It is a dermoid, and she will have to have another full operation. He warned her that although they would leave as much ovary as possible, to avoid the menapause, there was a very high risk that it wouldn't be sufficient to get pregnant and that she would need donor eggs.

The bottom fell out of our world.

I explained to him that she was currently at college on an Access course, and in September would be starting University and asked if it were feasable to schedule the op so that the 6-8 weeks recovery time would be over the summer holidays. He said it was, which was a relief. Is bad enough she has to go through this, but to ruin her chances of getting her degree and following the path she has set herself too would be hard for her to cope with.

I also asked him if there were any chance they could harvest eggs from her before they do the operation. He is speaking to the fertility specialist about it and we have to wait to hear, although he did say that even if they agreed to treat her, the cyst and the scar tissue may make it impossible to carry out the necessary procedure. A double edged sword. If they can't harvest eggs, she carries little chance of conception, if they can, I guess the time schedule goes out of the window and she won't be able to go to Uni.

Life's a bitch.

The Rules

We've all heard 'The Rules', as seen from the woman's point of view, you know, Women are always right, Women can change the rules when the please, PMT makes all the rules nul and void...etc.

Well, my cousin gave me this list of 'The Rules' from the man's point of view. I hate to admit it, but they may have a point!!! (shhh, don't tell 'em)

The Man Rules

These are our rules! Please note.. these are all numbered '1 ' ON PURPOSE!

1. Men are NOT mind readers.

1. Learn to work the toilet seat. You're a big girl. If it's up, put it down. We need it up, you need it down. You don't hear us complaining about you leaving it down.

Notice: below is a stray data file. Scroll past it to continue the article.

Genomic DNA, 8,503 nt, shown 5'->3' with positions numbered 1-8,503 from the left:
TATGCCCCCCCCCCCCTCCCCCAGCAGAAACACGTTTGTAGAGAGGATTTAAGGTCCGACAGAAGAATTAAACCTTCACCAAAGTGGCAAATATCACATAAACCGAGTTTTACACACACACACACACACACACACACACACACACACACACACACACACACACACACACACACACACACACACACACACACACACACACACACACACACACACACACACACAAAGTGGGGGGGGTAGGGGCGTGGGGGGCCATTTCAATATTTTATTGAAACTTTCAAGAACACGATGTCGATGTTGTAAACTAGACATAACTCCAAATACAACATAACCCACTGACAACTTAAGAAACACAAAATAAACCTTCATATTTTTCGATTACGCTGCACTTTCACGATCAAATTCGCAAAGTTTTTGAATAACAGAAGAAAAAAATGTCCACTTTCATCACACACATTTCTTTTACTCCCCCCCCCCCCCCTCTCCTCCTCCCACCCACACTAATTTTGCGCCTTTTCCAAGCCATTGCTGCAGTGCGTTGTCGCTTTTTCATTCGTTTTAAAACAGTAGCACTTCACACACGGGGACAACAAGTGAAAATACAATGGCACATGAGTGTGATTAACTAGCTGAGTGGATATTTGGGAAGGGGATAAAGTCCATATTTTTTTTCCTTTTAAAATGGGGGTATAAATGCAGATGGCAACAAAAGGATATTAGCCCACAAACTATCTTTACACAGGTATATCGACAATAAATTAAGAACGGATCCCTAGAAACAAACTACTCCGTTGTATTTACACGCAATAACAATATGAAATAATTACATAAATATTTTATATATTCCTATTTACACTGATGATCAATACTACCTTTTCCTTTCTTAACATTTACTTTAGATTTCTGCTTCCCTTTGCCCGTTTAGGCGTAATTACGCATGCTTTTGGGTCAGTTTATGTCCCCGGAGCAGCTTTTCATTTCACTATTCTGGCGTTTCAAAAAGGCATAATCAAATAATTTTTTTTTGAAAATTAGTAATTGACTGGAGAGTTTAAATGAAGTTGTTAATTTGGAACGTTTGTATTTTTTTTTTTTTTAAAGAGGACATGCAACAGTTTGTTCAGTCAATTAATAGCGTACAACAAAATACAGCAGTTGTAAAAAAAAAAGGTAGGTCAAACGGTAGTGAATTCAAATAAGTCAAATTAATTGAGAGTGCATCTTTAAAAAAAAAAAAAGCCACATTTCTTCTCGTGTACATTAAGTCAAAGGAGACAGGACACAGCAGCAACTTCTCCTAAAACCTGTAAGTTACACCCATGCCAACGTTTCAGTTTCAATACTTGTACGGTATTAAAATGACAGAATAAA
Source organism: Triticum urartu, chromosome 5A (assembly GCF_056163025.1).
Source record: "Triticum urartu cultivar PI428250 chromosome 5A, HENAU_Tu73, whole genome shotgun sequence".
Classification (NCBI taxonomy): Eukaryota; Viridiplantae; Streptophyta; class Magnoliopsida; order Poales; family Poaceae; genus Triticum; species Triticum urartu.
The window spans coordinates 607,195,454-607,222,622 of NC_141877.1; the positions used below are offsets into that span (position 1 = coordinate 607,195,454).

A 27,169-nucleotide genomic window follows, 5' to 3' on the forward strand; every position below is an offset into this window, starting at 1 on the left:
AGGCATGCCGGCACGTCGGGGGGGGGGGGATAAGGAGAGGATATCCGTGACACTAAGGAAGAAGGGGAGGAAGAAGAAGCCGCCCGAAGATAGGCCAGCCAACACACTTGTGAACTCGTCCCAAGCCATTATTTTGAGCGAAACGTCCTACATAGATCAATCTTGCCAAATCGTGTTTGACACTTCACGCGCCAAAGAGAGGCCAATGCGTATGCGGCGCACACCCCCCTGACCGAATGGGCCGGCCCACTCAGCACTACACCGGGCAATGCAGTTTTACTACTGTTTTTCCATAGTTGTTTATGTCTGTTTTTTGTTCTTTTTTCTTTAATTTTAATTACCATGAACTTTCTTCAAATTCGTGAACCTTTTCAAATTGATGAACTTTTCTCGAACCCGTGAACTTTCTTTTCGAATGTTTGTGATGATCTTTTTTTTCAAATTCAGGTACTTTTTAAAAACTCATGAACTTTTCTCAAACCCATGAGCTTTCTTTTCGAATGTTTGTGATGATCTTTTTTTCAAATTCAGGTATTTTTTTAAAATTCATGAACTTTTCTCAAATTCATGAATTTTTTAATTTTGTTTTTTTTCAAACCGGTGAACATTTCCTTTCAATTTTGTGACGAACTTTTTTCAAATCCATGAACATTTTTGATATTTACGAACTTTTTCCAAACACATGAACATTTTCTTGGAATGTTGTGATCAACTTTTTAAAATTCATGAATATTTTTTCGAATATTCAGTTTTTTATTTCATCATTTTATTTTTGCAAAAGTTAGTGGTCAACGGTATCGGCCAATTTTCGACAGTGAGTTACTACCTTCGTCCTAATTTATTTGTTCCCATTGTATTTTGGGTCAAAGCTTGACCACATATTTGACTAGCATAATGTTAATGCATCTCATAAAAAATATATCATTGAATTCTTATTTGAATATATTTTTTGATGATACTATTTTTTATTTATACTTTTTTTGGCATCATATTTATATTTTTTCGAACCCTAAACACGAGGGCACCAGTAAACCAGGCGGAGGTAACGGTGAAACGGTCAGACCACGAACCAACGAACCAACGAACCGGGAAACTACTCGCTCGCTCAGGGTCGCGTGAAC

1. Sunday sports; it's like the full moon or the changing of the tides. Let it be.

1. Crying is blackmail.

1. Ask for what you want. Let us be clear on this one: Subtle hints do not work! Strong hints do not work! Obvious hints do not work! Just say it!

1. Yes and No are perfectly acceptable answers to almost every question.

1. Come to us with a problem only if you want help solving it. That's what we do. Sympathy is what your girlfriends are for.

1. Anything we said 6 months ago is inadmissible in an argument. In fact, all comments become null and void after 7 Days.

1. If you think you're fat, you probably are. Don't ask us.

1. If something we said can be interpreted two ways and one of the ways makes you sad or angry, we meant the other one

1. You can either ask us to do something or tell us how you want it done. Not both. If you already know best how to do it, just do it yourself.

1. Whenever possible, Please say whatever you have to say during commercials..

1. Christopher Columbus did NOT need directions and neither do we.

1. ALL men see in only 16 colors, like Windows default settings. Peach, for example, is a fruit, not A color. Pumpkin is also a fruit. We have no idea what mauve is.

1. If it itches, it will be scratched. We do that.

1. If we ask what is wrong and you say 'nothing,' We will act like nothing's wrong. We know you are lying, but it is just not worth the hassle.

1. If you ask a question you don't want an answer to, EEpect an answer you don't want to hear.

1. When we have to go somewhere, absolutely anything you wear is fine... Really

1. Don't ask us what we're thinking about unless you are prepared to discuss such topics as footballor golf.

1. You have enough clothes.

1. You have too many shoes.

1. I am in shape. Round IS a shape!

1. Thank you for reading this. Yes, I know, I have to sleep on the couch tonight; But did you know men really don't mind that? It's like camping.